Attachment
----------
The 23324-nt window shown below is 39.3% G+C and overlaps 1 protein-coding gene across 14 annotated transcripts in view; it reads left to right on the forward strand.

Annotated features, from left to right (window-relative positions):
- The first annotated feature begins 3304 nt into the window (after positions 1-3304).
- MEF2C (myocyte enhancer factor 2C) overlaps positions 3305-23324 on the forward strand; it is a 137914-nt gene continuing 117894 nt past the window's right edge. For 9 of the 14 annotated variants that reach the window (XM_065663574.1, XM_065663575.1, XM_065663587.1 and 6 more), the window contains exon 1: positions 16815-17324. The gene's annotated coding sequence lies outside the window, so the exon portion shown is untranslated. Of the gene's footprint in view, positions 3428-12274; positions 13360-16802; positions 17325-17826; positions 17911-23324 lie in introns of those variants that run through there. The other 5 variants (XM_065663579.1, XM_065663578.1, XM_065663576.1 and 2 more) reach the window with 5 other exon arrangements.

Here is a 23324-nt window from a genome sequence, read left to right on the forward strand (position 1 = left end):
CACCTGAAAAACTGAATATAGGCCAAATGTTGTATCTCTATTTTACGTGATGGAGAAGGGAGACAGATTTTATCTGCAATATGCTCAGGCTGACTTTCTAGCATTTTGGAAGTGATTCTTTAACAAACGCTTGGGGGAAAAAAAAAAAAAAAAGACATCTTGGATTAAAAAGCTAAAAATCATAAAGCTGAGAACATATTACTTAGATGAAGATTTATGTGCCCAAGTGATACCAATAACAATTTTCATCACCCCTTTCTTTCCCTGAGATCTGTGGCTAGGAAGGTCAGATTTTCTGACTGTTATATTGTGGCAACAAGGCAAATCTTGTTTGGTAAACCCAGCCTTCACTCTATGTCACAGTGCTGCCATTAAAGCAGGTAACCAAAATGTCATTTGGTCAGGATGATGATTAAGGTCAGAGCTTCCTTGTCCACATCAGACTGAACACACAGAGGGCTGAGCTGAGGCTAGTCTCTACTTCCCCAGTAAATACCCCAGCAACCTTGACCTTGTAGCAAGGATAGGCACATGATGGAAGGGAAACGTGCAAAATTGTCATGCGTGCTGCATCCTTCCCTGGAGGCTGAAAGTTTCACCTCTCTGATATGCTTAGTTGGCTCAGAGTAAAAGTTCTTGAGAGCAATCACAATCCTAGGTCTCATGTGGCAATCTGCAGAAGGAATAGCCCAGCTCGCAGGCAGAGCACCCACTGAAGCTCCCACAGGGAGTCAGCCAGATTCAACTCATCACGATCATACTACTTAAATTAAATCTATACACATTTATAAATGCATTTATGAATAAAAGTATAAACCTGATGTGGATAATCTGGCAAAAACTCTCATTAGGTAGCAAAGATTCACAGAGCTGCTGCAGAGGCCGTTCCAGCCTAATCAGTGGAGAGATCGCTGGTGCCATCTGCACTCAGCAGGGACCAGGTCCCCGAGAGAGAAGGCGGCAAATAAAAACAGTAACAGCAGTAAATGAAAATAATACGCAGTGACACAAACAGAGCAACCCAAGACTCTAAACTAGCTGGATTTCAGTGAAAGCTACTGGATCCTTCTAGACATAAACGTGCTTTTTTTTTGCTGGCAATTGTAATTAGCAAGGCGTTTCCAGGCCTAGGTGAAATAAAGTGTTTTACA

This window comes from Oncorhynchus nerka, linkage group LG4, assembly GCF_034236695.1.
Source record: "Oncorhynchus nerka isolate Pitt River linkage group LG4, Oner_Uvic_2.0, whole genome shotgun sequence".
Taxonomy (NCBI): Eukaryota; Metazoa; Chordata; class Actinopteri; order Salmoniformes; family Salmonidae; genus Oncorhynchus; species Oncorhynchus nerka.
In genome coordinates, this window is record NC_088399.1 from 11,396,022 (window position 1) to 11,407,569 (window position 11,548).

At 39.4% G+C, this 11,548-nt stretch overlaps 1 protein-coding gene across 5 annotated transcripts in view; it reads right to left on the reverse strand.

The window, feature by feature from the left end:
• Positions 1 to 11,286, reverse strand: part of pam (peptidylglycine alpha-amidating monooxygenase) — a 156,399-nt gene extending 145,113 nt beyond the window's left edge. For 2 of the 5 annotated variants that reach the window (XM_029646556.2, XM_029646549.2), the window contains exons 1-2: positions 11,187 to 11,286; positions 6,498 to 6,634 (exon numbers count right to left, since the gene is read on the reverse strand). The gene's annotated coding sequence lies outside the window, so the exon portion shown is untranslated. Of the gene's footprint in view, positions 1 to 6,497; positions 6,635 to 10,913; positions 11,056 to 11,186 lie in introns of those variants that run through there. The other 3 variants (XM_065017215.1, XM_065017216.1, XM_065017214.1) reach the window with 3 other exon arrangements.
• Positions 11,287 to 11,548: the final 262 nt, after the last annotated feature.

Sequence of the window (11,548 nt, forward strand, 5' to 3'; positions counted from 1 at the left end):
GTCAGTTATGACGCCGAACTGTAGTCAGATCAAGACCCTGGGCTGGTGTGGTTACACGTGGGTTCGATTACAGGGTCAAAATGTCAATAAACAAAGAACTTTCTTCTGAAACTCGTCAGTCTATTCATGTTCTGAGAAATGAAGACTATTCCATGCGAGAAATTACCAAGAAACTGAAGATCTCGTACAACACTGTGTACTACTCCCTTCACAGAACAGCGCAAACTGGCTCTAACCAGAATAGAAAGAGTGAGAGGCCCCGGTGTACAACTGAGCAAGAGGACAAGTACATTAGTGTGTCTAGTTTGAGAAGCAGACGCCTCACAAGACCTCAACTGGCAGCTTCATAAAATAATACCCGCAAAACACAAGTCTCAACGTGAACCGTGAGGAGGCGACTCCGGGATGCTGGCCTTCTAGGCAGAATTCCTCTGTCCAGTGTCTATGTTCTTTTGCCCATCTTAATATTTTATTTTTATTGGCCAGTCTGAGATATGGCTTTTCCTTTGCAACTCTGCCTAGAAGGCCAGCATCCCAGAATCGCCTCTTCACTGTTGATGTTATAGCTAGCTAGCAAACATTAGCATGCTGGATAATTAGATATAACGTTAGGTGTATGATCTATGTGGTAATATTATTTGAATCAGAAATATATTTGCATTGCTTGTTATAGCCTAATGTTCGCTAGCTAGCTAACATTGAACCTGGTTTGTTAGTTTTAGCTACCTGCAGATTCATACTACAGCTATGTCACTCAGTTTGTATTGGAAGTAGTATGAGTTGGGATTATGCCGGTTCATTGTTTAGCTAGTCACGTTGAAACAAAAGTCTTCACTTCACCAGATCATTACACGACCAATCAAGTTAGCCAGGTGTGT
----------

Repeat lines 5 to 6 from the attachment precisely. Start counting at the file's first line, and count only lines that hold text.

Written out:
Here is a 23324-nt window from a genome sequence, read left to right on the forward strand (position 1 = left end):
CACCTGAAAAACTGAATATAGGCCAAATGTTGTATCTCTATTTTACGTGATGGAGAAGGGAGACAGATTTTATCTGCAATATGCTCAGGCTGACTTTCTAGCATTTTGGAAGTGATTCTTTAACAAACGCTTGGGGGAAAAAAAAAAAAAAAAGACATCTTGGATTAAAAAGCTAAAAATCATAAAGCTGAGAACATATTACTTAGATGAAGATTTATGTGCCCAAGTGATACCAATAACAATTTTCATCACCCCTTTCTTTCCCTGAGATCTGTGGCTAGGAAGGTCAGATTTTCTGACTGTTATATTGTGGCAACAAGGCAAATCTTGTTTGGTAAACCCAGCCTTCACTCTATGTCACAGTGCTGCCATTAAAGCAGGTAACCAAAATGTCATTTGGTCAGGATGATGATTAAGGTCAGAGCTTCCTTGTCCACATCAGACTGAACACACAGAGGGCTGAGCTGAGGCTAGTCTCTACTTCCCCAGTAAATACCCCAGCAACCTTGACCTTGTAGCAAGGATAGGCACATGATGGAAGGGAAACGTGCAAAATTGTCATGCGTGCTGCATCCTTCCCTGGAGGCTGAAAGTTTCACCTCTCTGATATGCTTAGTTGGCTCAGAGTAAAAGTTCTTGAGAGCAATCACAATCCTAGGTCTCATGTGGCAATCTGCAGAAGGAATAGCCCAGCTCGCAGGCAGAGCACCCACTGAAGCTCCCACAGGGAGTCAGCCAGATTCAACTCATCACGATCATACTACTTAAATTAAATCTATACACATTTATAAATGCATTTATGAATAAAAGTATAAACCTGATGTGGATAATCTGGCAAAAACTCTCATTAGGTAGCAAAGATTCACAGAGCTGCTGCAGAGGCCGTTCCAGCCTAATCAGTGGAGAGATCGCTGGTGCCATCTGCACTCAGCAGGGACCAGGTCCCCGAGAGAGAAGGCGGCAAATAAAAACAGTAACAGCAGTAAATGAAAATAATACGCAGTGACACAAACAGAGCAACCCAAGACTCTAAACTAGCTGGATTTCAGTGAAAGCTACTGGATCCTTCTAGACATAAACGTGCTTTTTTTTTGCTGGCAATTGTAATTAGCAAGGCGTTTCCAGGCCTAGGTGAAATAAAGTGTTTTACA